Sunday, July 19, 2009

Sunday Mornings

Sunday mornings - reading the paper, drinking coffee, contemplating life. Trying to get Margaret to behave herself. Sometimes it strikes me how much a character is like a real-life child. You want the best for them. You try to guide them and have them make good decisions, but hope their screw-ups are more comedic than tragic (unless you are writing a tragedy, of course).

When do you get out of the way and let them be who they are? Both the real and made up children - how do you know when to stop molding?

My real life son wanted a Facebook page, so I got on there too, hoping to get the lay of the land and be able to anticipate pitfalls and save him from himself. So far, pretty good, but the other day he posted something to a friend that, in person, would have been a small, all-in-fun dig, but on Facebook came across as mean. I, of course, made him delete the post and apologize publicly. He's young. He'll learn. No real harm done.

What I could have done is ignore it and let him suffer the consequences. Sometimes that's a very good thing. I certainly don't want to become one of those helicopter parents who hover around and constantly fix their children's errors. They never learn consequence and therefore never learn to fix their own errors that way. So how do I know which battle to fight? Plain and simple, I don't. I just guess and use MY best judgement and hope for the best.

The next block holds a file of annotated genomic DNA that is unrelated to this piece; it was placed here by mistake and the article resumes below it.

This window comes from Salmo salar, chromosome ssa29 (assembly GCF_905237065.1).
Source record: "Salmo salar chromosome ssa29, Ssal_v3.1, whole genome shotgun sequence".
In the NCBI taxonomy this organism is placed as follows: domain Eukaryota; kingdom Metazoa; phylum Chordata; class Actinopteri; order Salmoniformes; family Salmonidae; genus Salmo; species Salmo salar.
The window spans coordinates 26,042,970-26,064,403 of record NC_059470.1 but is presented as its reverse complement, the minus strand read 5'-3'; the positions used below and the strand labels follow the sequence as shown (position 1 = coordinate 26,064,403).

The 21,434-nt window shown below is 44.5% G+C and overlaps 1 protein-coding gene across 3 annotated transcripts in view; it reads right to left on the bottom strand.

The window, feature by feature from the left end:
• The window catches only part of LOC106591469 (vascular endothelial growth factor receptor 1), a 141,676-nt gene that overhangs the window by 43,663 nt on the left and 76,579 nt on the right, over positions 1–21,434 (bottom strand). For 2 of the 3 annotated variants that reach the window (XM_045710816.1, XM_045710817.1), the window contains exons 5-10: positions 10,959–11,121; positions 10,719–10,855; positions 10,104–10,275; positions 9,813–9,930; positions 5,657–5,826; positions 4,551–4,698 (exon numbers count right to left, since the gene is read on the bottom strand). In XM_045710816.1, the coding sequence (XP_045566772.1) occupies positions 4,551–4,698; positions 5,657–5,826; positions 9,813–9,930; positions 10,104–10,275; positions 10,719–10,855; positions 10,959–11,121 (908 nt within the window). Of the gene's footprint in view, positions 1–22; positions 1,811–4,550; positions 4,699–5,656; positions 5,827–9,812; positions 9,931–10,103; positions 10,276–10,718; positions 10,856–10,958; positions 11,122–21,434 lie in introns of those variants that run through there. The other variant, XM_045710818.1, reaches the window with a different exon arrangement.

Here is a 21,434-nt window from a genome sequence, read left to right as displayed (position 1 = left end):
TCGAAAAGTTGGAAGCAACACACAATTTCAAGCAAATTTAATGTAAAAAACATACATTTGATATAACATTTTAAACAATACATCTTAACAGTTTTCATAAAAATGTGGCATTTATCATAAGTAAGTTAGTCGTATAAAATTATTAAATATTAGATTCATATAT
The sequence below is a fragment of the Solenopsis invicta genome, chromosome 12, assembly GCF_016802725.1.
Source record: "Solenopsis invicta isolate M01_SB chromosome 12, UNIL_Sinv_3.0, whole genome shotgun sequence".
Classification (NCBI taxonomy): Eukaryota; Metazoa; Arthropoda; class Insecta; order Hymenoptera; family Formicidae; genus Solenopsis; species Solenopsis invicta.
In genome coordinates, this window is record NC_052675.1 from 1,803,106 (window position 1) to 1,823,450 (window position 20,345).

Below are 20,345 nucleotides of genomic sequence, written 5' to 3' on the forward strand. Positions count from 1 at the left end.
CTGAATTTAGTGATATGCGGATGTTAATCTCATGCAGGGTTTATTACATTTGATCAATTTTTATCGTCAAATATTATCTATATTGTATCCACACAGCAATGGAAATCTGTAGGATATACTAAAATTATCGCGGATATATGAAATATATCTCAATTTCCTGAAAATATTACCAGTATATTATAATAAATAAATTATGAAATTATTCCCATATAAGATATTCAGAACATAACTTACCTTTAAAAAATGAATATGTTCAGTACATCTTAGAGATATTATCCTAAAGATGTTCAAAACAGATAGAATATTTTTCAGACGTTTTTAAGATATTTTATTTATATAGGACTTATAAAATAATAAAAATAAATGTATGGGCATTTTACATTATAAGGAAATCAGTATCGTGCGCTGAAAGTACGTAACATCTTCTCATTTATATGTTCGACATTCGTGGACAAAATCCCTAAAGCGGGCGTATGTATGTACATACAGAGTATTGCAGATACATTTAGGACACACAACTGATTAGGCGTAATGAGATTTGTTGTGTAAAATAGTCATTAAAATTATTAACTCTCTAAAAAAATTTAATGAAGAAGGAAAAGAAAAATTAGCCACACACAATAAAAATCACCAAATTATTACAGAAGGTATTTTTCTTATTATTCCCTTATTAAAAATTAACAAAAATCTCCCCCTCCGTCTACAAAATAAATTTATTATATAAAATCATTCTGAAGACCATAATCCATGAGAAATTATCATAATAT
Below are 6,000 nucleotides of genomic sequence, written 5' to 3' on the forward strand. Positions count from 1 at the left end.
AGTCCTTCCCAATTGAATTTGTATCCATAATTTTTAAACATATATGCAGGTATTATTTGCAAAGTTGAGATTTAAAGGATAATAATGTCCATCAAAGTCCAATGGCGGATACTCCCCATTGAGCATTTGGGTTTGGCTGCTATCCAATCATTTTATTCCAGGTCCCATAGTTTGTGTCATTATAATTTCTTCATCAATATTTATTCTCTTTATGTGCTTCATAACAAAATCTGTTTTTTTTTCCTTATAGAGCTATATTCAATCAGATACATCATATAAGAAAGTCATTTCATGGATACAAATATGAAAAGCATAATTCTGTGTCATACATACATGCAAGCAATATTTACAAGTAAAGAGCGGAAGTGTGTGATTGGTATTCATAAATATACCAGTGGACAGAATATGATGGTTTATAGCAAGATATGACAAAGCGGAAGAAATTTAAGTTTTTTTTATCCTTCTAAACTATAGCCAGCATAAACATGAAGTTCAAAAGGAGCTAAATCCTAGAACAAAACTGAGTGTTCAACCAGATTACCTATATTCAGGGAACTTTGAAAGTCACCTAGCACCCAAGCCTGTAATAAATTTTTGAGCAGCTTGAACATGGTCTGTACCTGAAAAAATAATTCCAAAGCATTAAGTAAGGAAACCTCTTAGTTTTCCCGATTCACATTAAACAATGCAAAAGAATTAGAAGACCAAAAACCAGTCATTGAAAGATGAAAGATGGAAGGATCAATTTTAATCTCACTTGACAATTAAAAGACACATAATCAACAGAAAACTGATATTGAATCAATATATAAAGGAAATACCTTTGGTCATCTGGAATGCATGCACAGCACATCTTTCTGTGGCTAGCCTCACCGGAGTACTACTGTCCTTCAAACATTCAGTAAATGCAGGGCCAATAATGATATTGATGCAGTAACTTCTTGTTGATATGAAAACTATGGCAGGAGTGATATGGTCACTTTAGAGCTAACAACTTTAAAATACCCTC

Now - translate that to the book - how do I get out of my own way enough for the characters to become alive and not come across like they are my puppets, doing the bidding of the Grand Master? It's a good question. Plain and simple, I don't know that either.

I did write a short story the other day that was Flash Fiction, meaning less than 1000 words. The ending was not coming to me, so I made up something gross that would end it quick and neatly. Then I couldn't get the story to change back to a more "acceptable" ending. I don't write gross, I really don't like it (it had to do with incest - EW!). I learned an interesting lesson though. The story was pretty good.

I think that in writing, sometimes I have to get out of my own way and let the characters drive the story. I may be much happier with how the story ends up. The challenge will be to let go of my controlling nature which manifests itself in every other area of my life. Maybe I'll use this as a place to "let go" and see what happens.

Margaret's Mom

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